At the end of the day, I'm hopeful that the administration and the Legislature will come up with a solution that keeps as much moving forward as possible and recognizes the long-term needs that we have.

I want to refer back again to USC's Keston Institute, which has just assumed some responsibility for doing a white paper on short-term financial opportunities to keep transportation dollars flowing and not to lose federal transportation dollars. Do you have a sense of how much is needed in the governor's new budget to keep the dollars flowing from the Feds and also not to run into conformity problems in our regions?

In terms of matching federal money, there's absolutely no concern about our ability to draw down federal funds that are available to the state. That's not even a question.

Most of the federal funds require a 20-percent match; we have roughly a 50-50 program in terms of the state revenues generated compared to what we can draw down from the federal government. So that's not a concern.

The conformity issue in the LA region is a separate one that SCAG is looking at. We've worked very closely with the MTA to keep key projects going, and one example of how we can keep key projects going is the use of Grant Anticipation Revenue Vehicle (GARVEE) funding, which is a mechanism to draw down federal funds in advance. We're going through the process of issuing the first GARVEE Bonds to keep key projects, and there are four of them in L.A. That's an example of the types of tools that are available to us even in a tough budget cycle to make sure we can keep things moving forward and avoid getting into conformity and mobility problems.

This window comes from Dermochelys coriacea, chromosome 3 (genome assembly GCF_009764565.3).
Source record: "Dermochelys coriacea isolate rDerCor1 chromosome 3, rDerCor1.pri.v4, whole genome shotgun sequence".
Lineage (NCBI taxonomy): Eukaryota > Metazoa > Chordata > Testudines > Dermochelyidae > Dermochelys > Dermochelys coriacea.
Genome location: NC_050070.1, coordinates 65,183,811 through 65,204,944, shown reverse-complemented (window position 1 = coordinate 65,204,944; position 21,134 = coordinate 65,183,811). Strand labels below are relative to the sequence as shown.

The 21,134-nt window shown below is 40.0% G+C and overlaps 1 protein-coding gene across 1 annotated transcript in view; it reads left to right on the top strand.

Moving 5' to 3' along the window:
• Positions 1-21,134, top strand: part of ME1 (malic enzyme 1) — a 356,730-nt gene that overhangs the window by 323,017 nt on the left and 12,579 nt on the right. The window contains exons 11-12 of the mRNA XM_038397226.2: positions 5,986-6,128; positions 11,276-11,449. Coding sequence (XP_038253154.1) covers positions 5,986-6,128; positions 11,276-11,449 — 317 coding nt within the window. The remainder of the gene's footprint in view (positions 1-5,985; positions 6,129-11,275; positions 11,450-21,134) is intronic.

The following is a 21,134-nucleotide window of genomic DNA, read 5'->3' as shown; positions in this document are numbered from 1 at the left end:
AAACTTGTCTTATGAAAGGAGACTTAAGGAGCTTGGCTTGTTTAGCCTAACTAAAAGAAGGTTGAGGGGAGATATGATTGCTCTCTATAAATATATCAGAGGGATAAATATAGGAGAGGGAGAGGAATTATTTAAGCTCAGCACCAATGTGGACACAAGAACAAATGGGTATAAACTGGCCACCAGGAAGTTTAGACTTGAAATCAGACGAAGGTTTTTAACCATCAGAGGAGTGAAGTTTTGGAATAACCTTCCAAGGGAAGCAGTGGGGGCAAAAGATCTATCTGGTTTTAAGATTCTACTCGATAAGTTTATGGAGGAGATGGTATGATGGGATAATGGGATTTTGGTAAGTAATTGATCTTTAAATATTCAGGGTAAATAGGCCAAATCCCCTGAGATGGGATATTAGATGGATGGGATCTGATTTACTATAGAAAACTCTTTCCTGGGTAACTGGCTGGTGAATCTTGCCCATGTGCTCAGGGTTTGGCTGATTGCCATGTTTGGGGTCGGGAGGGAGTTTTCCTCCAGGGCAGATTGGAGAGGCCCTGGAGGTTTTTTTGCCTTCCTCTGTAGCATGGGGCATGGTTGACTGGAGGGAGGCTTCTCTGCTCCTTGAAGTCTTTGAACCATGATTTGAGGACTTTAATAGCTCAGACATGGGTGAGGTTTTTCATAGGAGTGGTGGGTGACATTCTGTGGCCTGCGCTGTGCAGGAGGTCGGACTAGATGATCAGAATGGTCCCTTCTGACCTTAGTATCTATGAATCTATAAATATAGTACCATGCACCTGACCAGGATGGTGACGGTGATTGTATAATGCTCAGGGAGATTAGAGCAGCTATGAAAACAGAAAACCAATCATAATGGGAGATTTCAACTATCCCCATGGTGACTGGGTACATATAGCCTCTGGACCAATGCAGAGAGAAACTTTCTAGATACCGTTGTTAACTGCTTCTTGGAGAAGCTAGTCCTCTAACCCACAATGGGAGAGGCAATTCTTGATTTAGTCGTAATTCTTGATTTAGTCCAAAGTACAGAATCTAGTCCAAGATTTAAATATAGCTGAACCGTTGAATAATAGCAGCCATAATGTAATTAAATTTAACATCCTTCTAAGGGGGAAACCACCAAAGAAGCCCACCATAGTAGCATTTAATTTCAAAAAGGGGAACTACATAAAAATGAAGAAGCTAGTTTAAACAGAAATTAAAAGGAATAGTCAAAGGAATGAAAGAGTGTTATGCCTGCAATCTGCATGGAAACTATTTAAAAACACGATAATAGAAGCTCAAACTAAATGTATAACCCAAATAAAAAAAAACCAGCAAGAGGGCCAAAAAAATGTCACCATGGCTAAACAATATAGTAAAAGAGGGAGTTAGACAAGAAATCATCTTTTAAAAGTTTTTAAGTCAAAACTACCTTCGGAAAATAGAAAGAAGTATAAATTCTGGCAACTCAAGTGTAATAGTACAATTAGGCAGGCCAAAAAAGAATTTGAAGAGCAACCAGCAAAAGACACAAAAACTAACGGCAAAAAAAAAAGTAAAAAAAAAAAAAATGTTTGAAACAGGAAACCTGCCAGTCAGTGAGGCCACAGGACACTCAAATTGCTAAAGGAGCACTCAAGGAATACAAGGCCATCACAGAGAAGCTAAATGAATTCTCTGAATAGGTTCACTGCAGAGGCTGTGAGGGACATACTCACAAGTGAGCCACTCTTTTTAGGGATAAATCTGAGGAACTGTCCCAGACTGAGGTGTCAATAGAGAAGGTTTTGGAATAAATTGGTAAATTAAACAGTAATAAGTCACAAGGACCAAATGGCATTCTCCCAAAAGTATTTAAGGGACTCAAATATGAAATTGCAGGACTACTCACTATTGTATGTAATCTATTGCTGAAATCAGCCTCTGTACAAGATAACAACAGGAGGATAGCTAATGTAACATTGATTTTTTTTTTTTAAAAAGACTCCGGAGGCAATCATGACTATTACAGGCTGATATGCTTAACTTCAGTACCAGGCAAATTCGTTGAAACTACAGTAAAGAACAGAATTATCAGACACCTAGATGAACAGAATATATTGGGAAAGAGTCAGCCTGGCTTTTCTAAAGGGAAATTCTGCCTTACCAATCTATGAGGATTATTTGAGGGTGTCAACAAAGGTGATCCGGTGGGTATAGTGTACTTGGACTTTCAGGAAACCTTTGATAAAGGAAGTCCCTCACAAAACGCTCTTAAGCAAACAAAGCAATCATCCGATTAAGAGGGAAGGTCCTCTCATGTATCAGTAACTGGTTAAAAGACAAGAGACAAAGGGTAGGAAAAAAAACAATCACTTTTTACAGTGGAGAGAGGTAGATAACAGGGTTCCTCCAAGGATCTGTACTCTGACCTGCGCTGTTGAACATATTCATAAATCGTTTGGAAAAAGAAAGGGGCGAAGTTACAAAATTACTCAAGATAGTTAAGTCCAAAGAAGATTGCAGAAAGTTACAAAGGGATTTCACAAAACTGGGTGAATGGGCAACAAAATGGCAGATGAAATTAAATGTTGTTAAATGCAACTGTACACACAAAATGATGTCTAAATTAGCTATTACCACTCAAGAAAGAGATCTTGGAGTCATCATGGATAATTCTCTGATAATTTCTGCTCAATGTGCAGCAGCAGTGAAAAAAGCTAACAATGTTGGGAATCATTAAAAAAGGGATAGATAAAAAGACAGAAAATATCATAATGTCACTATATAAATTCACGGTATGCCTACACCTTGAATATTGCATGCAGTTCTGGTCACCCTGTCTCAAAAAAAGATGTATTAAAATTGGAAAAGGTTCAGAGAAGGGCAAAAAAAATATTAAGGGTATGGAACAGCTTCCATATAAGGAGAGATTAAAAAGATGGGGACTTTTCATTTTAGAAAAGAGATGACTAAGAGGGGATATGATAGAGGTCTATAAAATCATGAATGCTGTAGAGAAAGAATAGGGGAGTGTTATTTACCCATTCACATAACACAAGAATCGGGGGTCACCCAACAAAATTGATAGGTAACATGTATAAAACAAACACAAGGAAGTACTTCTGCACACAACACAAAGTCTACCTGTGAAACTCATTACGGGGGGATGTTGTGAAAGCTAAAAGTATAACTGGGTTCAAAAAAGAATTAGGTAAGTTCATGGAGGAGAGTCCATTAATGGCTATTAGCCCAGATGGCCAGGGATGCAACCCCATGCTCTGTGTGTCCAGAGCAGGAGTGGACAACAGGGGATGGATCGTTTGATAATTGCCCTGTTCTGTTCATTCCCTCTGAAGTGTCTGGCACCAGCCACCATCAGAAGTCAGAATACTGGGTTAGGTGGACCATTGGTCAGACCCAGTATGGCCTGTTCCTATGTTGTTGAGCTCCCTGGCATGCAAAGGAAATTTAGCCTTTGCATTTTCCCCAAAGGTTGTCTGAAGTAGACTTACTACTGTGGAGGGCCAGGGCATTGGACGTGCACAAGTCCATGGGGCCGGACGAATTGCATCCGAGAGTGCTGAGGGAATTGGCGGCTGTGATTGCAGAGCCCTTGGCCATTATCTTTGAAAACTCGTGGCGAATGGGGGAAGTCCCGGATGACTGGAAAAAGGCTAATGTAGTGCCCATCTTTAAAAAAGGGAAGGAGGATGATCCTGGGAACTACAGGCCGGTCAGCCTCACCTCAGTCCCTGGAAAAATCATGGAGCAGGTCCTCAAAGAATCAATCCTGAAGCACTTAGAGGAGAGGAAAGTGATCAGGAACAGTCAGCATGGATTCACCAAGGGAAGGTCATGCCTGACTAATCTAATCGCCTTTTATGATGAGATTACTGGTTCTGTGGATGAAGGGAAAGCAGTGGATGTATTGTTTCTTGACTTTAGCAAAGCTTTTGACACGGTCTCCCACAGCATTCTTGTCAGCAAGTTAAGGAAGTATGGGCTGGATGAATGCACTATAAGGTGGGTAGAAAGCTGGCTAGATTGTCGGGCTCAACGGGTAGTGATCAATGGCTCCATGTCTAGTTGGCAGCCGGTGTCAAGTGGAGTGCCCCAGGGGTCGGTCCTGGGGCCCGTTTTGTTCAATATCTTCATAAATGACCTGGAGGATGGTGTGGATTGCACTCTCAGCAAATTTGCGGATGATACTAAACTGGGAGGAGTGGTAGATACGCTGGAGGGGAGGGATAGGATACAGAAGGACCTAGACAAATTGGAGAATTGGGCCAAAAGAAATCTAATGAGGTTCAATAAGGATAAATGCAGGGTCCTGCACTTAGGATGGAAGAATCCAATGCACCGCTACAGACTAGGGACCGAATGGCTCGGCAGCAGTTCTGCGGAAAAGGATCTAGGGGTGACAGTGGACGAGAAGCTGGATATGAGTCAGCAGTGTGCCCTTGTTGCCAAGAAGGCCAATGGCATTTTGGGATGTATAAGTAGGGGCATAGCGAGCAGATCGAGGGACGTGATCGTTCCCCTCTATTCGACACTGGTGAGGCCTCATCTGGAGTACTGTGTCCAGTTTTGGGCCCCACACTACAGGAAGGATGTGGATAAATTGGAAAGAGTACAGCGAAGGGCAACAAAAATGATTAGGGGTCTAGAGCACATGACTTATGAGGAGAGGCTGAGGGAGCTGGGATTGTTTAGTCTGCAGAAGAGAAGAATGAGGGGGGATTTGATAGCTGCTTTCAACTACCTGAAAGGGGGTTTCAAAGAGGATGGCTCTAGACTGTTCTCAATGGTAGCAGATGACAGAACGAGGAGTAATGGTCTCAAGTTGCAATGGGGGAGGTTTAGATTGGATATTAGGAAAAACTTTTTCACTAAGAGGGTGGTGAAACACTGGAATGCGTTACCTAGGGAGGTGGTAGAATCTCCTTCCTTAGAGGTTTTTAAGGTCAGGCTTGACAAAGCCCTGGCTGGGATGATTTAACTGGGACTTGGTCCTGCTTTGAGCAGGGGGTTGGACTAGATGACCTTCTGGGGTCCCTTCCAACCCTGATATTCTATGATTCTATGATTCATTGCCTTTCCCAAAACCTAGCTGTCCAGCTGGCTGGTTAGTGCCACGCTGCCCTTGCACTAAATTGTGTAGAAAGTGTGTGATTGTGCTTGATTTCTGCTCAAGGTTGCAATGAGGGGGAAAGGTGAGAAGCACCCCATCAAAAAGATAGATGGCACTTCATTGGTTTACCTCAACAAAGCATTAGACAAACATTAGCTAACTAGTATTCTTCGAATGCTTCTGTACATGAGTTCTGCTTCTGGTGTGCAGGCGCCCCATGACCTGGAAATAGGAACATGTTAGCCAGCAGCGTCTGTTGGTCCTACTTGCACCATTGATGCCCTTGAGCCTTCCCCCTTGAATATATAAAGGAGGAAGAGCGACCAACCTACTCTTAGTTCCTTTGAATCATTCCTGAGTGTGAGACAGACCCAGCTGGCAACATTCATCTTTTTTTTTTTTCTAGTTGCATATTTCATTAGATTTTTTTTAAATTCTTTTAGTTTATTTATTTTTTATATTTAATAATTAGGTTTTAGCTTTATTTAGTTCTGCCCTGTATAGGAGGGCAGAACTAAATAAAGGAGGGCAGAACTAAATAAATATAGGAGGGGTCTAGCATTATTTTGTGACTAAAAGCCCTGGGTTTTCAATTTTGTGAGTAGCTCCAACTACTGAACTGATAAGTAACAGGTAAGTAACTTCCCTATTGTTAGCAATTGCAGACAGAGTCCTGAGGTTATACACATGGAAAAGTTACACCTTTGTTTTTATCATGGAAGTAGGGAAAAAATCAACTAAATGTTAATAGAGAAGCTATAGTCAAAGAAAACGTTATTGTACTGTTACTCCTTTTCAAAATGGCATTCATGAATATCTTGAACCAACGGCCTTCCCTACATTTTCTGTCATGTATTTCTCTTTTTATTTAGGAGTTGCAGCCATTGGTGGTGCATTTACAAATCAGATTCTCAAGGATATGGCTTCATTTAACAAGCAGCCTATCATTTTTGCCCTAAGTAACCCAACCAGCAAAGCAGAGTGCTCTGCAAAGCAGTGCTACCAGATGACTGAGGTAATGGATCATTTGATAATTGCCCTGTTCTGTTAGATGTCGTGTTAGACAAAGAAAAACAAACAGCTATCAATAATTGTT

In last month's Metro Investment Report, BTH secretary Sunne McPeak advanced the notion of linking transportation dollars with housing production as a way of prioritizing the allocation of those funds. We all know of the silo-like nature of doing business in public life. Is this a realistic agenda?

It is realistic, although it's not going to be easy to get from here to there. But it's realistic and it's very much needed. It's something we've been working toward, but we also have to recognize that that silo-like structure exists at all levels of government. So we need to tackle the problem and provide better coordination at all levels of government.